An evening with Henning Wehn, the self-styled German Comedy Ambassador, is never going to be a comfortable experience. For a start, English is Wehn’s second language, which always leads to a certain amount of tension as the audience wait to see if he can get his words out properly (he can). Second, Wehn likes to push the boundaries of acceptability with his humour, adopting a right-wing xenophobia to test our preconceptions of Germans (he hates the Dutch, the Poles, the Danes and the French) and sprinkling his act with references to Jews, Hitler and the Blitz.
His appearance at the Lincoln Comedy Festival on Saturday was uncomfortable for other reasons too: he opened his show by admitting that as he hadn’t performed for six weeks since Edinburgh his act might be a little rusty; and he was pestered throughout by an overbearing, moustachioed and apparently unselfconscious heckler sitting in the middle of the front row.
Wehn managed to keep the heckler quiet for most of his act, and all things considered he went down well with his early-evening audience, but his show never truly hit the heights – he was too busy pushing the boundaries for that. His Milly Dowler joke in particular elicited a sharp intake of breath, but he persevered regardless. He doesn’t mind whom he offends; in fact, challenging preconceptions is what his act is all about. He likes to explore British stereotypes of Germans and German stereotypes of the British, and he takes a fatalistic pleasure in the fact that 70 years on we are still obsessed by the war – after all, it’s an obsession that keeps him in business.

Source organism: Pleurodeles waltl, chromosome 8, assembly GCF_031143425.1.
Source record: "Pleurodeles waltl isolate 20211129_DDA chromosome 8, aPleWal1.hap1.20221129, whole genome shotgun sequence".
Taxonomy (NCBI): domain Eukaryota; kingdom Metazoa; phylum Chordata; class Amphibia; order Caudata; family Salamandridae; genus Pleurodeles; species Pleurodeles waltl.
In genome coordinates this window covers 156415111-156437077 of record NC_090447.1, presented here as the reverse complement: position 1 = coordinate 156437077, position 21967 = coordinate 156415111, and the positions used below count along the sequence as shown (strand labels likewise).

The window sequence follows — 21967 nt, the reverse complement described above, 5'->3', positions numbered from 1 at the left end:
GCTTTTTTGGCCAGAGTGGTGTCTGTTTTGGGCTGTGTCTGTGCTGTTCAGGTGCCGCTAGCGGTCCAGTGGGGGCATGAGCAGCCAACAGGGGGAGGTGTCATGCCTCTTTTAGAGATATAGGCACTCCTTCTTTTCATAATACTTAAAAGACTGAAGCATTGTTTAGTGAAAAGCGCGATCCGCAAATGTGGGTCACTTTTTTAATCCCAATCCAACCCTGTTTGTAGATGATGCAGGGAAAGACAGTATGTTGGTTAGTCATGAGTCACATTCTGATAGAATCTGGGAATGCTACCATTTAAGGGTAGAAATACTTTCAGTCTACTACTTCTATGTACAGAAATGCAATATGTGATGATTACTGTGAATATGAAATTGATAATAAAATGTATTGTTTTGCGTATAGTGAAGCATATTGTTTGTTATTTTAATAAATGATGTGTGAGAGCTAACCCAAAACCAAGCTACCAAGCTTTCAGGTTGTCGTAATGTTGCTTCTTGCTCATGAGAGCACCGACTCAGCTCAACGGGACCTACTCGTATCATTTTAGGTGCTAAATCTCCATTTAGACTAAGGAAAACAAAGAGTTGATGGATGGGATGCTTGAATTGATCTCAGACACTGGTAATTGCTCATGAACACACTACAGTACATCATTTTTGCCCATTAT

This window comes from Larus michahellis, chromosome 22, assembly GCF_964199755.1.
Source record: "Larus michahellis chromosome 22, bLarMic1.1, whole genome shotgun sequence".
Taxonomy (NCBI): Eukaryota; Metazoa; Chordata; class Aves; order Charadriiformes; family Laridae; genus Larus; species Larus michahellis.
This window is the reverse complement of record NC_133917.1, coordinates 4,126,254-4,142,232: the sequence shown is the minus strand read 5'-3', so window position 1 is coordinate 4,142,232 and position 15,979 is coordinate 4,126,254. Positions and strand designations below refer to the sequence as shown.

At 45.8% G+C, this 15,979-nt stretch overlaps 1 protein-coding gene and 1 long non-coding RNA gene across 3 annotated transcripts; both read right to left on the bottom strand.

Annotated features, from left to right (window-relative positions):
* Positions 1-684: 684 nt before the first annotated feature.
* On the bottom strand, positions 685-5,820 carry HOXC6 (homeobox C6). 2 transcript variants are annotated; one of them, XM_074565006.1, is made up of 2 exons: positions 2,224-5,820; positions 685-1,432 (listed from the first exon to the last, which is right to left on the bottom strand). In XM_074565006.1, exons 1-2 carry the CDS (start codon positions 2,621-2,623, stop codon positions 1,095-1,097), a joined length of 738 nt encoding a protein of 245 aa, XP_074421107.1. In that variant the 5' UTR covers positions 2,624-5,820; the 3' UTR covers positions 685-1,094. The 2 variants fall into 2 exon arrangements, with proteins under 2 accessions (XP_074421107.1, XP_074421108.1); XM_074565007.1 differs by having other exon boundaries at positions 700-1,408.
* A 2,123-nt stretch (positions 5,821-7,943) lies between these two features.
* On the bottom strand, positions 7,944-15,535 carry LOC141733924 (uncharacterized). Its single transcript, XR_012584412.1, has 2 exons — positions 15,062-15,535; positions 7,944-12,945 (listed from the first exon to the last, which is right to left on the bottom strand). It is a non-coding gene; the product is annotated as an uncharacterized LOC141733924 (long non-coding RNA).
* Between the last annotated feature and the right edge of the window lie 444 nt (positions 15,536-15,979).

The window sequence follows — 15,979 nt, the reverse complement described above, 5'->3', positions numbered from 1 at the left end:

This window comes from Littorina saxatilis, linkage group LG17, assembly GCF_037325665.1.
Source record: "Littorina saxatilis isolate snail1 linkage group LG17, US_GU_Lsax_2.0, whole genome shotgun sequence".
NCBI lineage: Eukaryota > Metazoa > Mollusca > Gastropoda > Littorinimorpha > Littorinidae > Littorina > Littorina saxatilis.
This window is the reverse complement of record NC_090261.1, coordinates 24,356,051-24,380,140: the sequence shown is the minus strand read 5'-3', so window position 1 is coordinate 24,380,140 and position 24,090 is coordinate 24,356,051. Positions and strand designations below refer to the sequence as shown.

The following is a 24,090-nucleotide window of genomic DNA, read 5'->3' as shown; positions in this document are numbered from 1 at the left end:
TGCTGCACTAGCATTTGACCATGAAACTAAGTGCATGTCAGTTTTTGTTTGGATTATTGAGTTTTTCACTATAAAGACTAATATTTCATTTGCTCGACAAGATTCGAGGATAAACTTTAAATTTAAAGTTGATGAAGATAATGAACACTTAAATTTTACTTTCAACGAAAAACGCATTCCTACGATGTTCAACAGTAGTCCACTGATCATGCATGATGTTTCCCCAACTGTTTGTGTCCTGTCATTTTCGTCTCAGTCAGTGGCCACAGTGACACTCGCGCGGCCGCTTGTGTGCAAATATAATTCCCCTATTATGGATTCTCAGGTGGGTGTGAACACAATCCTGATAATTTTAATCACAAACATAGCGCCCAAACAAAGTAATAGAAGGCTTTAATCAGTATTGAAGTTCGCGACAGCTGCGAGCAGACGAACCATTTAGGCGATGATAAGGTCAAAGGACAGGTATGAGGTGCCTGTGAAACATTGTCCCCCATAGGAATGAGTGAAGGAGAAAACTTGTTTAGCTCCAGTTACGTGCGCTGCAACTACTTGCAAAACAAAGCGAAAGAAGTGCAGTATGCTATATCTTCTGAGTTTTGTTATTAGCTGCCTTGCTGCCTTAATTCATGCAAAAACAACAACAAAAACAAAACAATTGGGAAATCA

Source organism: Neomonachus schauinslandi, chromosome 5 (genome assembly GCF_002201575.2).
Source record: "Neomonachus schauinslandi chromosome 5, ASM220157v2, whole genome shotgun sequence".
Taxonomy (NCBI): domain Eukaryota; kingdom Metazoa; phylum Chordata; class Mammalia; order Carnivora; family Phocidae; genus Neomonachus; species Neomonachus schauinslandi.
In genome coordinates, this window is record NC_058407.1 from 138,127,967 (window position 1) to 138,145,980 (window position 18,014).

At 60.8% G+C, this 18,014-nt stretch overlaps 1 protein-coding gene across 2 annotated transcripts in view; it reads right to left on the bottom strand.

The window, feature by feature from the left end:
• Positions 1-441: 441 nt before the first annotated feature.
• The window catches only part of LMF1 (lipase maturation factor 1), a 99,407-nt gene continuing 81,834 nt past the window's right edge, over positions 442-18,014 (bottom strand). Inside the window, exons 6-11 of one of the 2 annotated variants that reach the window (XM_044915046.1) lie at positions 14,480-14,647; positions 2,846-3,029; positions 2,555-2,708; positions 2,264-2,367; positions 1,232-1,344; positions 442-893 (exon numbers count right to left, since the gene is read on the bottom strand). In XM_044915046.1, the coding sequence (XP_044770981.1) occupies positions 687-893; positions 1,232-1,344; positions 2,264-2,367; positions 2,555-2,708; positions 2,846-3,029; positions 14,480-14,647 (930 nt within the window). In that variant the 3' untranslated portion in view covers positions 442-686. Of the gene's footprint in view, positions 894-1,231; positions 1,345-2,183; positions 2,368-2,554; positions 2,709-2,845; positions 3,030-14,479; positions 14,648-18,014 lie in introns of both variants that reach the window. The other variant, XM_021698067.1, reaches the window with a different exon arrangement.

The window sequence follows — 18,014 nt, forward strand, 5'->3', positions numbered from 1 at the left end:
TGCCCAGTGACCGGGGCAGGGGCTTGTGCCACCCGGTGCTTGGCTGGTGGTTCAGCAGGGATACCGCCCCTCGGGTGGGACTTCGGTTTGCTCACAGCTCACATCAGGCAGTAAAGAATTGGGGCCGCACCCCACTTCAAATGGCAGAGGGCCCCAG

He gives a telling example: in 2006 he returned to Germany for the World Cup, which his compatriots organised with skill and flair. Returning to the UK he worried that the British might have begun to see Germany in a new light, but when he picked up a newspaper at Gatwick and saw the headline ‘Did the RAF save Britain from Hitler?’ he knew his act was safe for a few more years yet.
That’s not to say that Wehn’s act is all Wurst jokes, Lederhosen and ‘Hitler bombed our chip shop’. He gave us an outsider’s view of ourselves, pointing out that our freedoms in the UK are both a strength and a weakness. “In Britain if you want to be a stand-up, you just go and do it. Start tomorrow. Unfortunately the same applies if you want to be a plumber, which you leaves you knee-deep in s**t in next to no time.” In Germany, he says, things are more boring: if you want to be a plumber you have to undergo years of tedious plumbing exams…
He also teased us about our famous tolerance of immigrants and incomers. “You Brits are very tolerant,” he said. “If you tolerate something it means you don’t like it but you can’t be bothered to do anything about it.”
You have to admire Henning Wehn for his fearlessness. Whether it’s trying to get a laugh out of the Holocaust or pointing an accusing finger at the likes of Harry Redknapp, Ken Dodd and comedians Jimmy Carr, Sean Locke and Sarah Millican, he seems to relish confrontation and the power of his words to shock. Not a comfortable evening, for sure, but one with its fair share of laughs.